Fertilizers and plant protection products that are used improperly negatively affect human health. In the home garden it is better to reach for natural fertilizers. See what you can use.
What are natural fertilizers?
Natural fertilizers have returned to favor in home gardens. People’s growing environmental awareness and the tangible negative effects of artificial fertilizers make us choose natural fertilizers more often than before when growing our own carrots or cucumbers. Their advantage is not only the lack of harmful effects, but also high efficiency and low price – we can have some of the fertilizers almost for free.
Well known to every gardener, compost is a fertilizer that we can make ourselves from fruit and vegetable leftovers and crop waste, tree leaves, cut fruit tree branches, etc. The great advantage of compost is its high humus content and the almost zero cost of obtaining this fertilizer. All you need to do is to set aside a shady place in the garden for a compost heap (you can build a wooden frame yourself or buy a ready-made one from a gardening store) and throw plant scraps into it (it is good to sprinkle the resulting heap with soil from time to time).
Compost is an excellent fertilizer for vegetables (such as cucumbers, radishes and lettuce). It should not be dug up, since as a humus fertilizer it should lie in the top layer of the soil.
Biohumus is a liquid fertilizer made from the excrement of California earthworms (or vermicompost). It is a humus fertilizer rich in nutrients and beneficial bacteria from the digestive system of California earthworms. Biohumus improves soil properties and protects it from sterilization. This highly concentrated fertilizer should be diluted with a large amount of water and the resulting mixture should be watered over the plants. In gardening stores you will find biohumus designed for vegetables, conifers, ornamental plants and potted flowers – it is worth using the right kind for the crop.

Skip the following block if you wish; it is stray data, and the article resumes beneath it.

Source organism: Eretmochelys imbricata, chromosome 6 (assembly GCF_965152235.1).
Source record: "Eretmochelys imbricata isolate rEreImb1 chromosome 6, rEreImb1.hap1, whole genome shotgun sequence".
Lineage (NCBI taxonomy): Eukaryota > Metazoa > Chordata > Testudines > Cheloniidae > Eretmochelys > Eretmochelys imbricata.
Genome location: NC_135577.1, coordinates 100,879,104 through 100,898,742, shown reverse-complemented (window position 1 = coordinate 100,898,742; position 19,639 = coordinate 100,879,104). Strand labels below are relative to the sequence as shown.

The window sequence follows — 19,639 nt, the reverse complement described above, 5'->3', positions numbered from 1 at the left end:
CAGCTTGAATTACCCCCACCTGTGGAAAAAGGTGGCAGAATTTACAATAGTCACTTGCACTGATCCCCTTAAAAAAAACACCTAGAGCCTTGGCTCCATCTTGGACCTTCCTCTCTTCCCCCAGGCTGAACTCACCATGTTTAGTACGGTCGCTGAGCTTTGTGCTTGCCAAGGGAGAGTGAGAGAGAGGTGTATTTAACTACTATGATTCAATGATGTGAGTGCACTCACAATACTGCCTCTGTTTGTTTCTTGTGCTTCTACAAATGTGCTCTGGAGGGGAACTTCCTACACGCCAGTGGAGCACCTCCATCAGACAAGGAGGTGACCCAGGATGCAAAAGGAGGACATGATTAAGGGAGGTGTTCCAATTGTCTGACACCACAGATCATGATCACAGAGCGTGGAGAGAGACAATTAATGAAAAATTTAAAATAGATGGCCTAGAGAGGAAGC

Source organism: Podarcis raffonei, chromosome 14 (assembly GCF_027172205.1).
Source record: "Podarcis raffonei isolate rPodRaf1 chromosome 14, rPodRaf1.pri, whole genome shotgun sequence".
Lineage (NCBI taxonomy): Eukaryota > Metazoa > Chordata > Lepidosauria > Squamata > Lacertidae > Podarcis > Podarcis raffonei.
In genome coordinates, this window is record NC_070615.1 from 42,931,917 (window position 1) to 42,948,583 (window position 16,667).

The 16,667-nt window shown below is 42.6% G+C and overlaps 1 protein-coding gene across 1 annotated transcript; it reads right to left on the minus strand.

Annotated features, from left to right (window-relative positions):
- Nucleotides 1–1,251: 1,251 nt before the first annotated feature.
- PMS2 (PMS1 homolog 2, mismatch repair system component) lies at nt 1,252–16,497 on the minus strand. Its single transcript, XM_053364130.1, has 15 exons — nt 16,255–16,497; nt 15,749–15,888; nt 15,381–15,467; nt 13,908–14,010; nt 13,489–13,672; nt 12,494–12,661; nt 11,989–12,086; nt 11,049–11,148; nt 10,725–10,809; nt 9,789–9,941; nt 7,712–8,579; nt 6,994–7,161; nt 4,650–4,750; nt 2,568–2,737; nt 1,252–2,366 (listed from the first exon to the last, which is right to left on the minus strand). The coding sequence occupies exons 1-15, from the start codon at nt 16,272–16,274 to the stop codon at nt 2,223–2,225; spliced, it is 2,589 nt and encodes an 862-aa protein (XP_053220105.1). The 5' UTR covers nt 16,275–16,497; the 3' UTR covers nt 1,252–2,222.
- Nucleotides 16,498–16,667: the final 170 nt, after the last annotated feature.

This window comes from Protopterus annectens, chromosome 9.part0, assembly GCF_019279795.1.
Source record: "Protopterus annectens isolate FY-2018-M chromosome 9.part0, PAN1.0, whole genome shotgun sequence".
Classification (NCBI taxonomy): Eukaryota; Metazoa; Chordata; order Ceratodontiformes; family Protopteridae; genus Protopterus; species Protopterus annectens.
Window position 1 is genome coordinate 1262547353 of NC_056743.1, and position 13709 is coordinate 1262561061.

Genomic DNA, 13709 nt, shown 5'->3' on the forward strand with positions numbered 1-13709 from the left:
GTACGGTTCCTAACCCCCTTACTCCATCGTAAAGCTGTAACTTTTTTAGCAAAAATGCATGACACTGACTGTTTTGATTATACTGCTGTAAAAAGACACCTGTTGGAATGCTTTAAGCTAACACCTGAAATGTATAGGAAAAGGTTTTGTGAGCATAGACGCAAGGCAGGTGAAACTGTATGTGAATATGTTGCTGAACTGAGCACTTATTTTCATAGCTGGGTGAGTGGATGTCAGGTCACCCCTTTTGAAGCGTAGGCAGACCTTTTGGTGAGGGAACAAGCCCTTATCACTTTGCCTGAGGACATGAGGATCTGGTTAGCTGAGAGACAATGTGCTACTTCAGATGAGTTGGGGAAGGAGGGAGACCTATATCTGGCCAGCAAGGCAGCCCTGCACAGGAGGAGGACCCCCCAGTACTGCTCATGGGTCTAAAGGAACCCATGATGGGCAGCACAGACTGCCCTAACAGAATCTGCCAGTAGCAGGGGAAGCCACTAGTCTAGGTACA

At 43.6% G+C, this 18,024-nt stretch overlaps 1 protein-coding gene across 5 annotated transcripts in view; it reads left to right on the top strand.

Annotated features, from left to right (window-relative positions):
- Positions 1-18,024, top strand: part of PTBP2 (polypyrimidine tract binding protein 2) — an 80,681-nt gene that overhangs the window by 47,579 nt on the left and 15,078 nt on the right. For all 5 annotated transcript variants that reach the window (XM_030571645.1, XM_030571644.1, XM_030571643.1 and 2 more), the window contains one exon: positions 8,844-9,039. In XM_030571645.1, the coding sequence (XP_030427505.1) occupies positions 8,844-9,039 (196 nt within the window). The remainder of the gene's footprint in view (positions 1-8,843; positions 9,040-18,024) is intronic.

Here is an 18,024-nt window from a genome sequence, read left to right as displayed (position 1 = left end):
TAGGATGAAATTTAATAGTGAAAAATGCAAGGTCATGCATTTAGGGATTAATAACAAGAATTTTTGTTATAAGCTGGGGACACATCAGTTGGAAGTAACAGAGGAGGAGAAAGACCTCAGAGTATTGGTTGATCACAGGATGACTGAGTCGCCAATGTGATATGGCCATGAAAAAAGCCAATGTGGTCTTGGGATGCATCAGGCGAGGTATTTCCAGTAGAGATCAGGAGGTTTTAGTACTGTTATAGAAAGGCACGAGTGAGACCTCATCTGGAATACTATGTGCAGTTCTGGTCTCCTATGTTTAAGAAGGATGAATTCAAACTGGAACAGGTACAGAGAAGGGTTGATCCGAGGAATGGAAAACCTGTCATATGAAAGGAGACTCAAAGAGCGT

Used since time immemorial, manure contains all the necessary components for plants. Its action is wide – it positively affects the structure of the soil and its biological properties. It is worth knowing that it makes light soils more compact, and heavy soils more loosened. Manure is best applied in autumn, and it is necessary to dig the soil after using it.
In garden stores you can now find dried granular manure, which is packaged in sealed bags of various sizes. This is a full-fledged manure in a very functional way – during autumn garden work, it is enough to scatter the manure granules and cover them with the dug soil. Manure decomposes gradually, so the risk of over-fertilization of plants is low.
In July and August, it is a good idea to sow catch crops on beds that are already empty. For green manure, fast-growing plants that produce a very large amount of so-called green mass (such as yellow lupine, phacelia, beans or fenugreek) are best. Plants sown in late July and early August are dug in autumn to a depth of about 16 cm (on compact soils, where decomposition is slow) or 20 cm (on light soils). It is worth knowing that green manure has a beneficial effect on all vegetable species.
main photo: unsplash.com/feey